We work closely with the patients, family members, or caregivers to provide education to improve outcomes and carryover of skills.
Our Speech-Language Therapist evaluates and treats patients with many different speech, language, cognitive-communication, and swallowing disorders. We also perform instrumental assessments, including Modified Barium Swallow Studies, for both outpatients and those still in the hospital under our care.
Our Speech-Language Therapy Services
- Speech, Language, Voice and Cognitive Communication Assessments
- Patient-Centered Treatment Programs
- Dysphagia Diagnosis and Treatment
- Modified Barium Swallow Studies
Who Should See a Speech Therapist?
Suppose you’ve experienced any of the following or have a current diagnosis of any of these medical issues. In that case, you may consider booking an appointment with a speech therapist:
- Traumatic brain injury
- Head or neck cancer
- Difficulty swallowing (also called dysphagia)
- Voice disorders, organic or functional
- Neurological diseases such as Dementia, Multiple sclerosis, or Parkinson’s disease
Diagnoses Needing Treatment
A swallowing disorder which may occur as a result of various medical conditions including stroke, brain injury, oropharyngeal cancers, neck surgery, or neurological diseases.
Acquired cognitive-communication deficits impacting how language is used. Areas where deficiencies may occur include: attention, memory, pragmatics, reasoning, judgment, thought organization/planning, and insight/awareness.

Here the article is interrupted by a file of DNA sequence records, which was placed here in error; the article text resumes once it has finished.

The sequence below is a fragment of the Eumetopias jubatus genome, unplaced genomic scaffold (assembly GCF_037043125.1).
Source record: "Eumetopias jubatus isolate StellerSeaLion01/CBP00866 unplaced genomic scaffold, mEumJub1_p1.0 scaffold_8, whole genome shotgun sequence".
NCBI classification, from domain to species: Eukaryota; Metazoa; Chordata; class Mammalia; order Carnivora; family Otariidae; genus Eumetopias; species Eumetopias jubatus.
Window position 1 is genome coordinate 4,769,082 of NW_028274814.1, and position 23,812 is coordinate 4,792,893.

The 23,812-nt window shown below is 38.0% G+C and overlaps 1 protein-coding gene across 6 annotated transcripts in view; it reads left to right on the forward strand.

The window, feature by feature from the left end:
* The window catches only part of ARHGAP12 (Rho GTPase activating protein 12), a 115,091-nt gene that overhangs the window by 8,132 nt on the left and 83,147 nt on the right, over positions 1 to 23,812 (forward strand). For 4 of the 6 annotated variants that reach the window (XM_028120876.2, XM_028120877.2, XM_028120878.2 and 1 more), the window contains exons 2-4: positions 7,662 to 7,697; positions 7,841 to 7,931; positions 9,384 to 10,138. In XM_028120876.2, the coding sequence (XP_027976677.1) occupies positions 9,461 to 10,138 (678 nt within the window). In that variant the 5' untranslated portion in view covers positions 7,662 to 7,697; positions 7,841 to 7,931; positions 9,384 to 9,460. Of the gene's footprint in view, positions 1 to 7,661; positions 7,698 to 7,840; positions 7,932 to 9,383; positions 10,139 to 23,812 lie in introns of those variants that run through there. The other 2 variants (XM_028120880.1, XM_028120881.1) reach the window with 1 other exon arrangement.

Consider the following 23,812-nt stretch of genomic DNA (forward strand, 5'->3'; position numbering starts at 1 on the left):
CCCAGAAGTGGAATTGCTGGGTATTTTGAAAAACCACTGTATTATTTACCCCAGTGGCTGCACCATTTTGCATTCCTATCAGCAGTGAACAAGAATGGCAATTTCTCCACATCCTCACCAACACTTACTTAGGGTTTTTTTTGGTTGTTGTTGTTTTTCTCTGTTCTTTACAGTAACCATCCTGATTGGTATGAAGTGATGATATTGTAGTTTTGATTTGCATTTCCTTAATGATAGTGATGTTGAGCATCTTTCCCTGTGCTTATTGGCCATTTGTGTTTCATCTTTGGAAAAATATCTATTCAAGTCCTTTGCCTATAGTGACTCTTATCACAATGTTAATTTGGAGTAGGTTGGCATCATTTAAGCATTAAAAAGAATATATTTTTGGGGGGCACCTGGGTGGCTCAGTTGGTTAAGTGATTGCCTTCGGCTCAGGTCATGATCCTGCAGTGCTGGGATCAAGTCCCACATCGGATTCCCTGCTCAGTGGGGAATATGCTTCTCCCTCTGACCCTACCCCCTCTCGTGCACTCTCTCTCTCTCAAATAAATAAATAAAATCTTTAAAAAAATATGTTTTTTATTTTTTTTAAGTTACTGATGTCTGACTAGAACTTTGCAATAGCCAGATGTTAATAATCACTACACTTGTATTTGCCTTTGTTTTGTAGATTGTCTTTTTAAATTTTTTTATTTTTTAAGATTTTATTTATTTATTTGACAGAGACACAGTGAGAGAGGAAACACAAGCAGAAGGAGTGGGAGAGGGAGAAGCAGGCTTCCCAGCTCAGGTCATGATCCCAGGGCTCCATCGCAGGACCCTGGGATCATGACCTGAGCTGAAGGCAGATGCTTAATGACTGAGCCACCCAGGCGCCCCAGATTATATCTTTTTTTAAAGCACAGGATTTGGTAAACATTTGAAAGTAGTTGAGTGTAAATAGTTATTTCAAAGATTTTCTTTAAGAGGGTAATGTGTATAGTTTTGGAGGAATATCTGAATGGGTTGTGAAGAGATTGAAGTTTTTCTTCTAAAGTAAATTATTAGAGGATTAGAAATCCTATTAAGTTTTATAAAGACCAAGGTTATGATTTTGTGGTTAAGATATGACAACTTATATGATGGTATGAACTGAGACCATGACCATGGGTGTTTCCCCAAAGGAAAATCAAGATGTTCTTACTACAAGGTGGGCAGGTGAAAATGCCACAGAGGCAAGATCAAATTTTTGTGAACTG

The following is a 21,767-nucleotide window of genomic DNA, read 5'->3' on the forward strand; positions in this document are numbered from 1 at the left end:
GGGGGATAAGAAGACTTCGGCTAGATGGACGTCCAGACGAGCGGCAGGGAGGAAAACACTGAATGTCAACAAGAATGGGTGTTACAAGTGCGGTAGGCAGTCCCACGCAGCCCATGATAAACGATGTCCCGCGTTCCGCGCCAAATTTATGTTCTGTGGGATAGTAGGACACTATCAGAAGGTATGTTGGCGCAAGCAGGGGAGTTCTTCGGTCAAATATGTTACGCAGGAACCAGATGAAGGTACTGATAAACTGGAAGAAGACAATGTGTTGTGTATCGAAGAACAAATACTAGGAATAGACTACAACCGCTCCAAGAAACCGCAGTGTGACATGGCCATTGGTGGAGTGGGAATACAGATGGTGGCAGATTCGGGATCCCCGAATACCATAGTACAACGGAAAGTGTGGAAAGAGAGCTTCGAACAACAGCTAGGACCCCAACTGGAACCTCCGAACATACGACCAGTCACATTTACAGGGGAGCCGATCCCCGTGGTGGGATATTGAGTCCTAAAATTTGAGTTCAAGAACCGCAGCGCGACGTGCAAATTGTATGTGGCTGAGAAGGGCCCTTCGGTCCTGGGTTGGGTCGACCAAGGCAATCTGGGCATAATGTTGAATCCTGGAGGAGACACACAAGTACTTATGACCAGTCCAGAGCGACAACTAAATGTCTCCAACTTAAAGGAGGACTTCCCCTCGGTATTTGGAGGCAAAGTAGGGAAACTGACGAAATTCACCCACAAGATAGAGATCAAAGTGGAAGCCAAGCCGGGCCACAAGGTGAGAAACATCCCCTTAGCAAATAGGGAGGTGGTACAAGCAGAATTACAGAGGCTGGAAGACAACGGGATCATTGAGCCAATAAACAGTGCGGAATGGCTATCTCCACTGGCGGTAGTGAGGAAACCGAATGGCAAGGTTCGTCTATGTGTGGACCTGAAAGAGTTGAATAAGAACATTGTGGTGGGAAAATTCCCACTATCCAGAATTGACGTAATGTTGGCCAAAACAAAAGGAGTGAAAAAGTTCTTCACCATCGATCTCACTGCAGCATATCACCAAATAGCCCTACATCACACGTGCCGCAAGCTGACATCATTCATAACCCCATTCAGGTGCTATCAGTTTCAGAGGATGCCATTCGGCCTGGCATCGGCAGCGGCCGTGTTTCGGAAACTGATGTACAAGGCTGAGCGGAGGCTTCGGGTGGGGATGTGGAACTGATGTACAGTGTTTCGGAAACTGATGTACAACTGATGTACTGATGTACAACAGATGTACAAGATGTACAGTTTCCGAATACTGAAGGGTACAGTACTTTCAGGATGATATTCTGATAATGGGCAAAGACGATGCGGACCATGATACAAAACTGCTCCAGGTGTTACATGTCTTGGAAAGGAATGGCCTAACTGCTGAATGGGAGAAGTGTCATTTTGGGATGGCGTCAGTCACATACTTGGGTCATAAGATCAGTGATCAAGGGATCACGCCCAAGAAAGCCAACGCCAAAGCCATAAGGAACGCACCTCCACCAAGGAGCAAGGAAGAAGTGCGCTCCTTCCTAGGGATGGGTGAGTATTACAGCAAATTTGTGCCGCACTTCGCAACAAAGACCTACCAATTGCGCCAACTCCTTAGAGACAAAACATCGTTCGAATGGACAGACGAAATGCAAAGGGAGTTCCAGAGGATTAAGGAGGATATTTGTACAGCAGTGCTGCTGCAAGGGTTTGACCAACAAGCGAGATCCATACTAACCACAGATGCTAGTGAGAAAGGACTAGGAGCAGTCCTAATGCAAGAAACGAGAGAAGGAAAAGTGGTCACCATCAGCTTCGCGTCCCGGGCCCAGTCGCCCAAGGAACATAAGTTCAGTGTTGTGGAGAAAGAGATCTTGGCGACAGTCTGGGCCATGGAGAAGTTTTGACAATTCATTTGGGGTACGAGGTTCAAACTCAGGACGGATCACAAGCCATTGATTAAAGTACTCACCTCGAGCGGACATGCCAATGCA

An acquired neurogenic language disorder resulting from an injury to the brain. Aphasia involves varying degrees of impairment in four primary areas, including spoken language expression, spoken language comprehension, written expression, and reasoning comprehension.
Voice disorders occur when voice quality, pitch, and loudness differ for an individual’s age, gender, cultural background, or geographic location. Voice disorders can be organic or functional. Organic voice disorders result from alterations to respiratory, laryngeal, or vocal tract mechanisms (e.g., vocal fold edema, vocal fold nodules, vocal fold paralysis). Functional voice disorders result from improper or inefficient use of the vocal mechanism when the physical structure is normal (e.g., vocal fatigue, muscle tension dysphonia).
A group of neurogenic speech disorders that may impact strength, speed, range, steadiness, tone, or accuracy of movements required for breathing, phonatory, resonatory, articulatory, or prosodic aspects of speech production. Dysarthria can affect speech intelligibility and result from one or more sensorimotor problems, including weakness, paralysis, incoordination, involuntary movements, or excessive, reduced, or uneven muscle tone.
What Occurs at a Speech Therapy Appointment?
No two patients are treated alike during speech therapy treatment. Even with the same diagnosis, the experience and treatment required for each person will differ. We provide patient-centered care, and each phase of your treatment will be discussed and explained to you. You and your speech therapist will talk about your goals for treatment and address those during each appointment.
Contact your physician or Home Health Speech Therapist for a referral to Speech-Language Therapy. Most of our services are covered by major insurances, but check with your policy.